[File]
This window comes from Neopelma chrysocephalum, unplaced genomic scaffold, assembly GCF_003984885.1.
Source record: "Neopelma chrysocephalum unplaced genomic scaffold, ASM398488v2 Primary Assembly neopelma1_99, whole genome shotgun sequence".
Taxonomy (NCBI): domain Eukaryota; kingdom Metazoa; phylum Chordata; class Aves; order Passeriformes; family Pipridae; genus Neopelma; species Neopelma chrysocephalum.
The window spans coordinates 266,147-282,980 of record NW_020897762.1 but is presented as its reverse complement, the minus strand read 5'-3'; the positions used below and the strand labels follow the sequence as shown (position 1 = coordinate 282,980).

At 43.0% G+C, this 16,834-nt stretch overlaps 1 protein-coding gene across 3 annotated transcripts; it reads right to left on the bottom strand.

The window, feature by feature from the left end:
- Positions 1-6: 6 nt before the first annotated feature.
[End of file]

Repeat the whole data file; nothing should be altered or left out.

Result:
This window comes from Neopelma chrysocephalum, unplaced genomic scaffold, assembly GCF_003984885.1.
Source record: "Neopelma chrysocephalum unplaced genomic scaffold, ASM398488v2 Primary Assembly neopelma1_99, whole genome shotgun sequence".
Taxonomy (NCBI): domain Eukaryota; kingdom Metazoa; phylum Chordata; class Aves; order Passeriformes; family Pipridae; genus Neopelma; species Neopelma chrysocephalum.
The window spans coordinates 266,147-282,980 of record NW_020897762.1 but is presented as its reverse complement, the minus strand read 5'-3'; the positions used below and the strand labels follow the sequence as shown (position 1 = coordinate 282,980).

At 43.0% G+C, this 16,834-nt stretch overlaps 1 protein-coding gene across 3 annotated transcripts; it reads right to left on the bottom strand.

The window, feature by feature from the left end:
- Positions 1-6: 6 nt before the first annotated feature.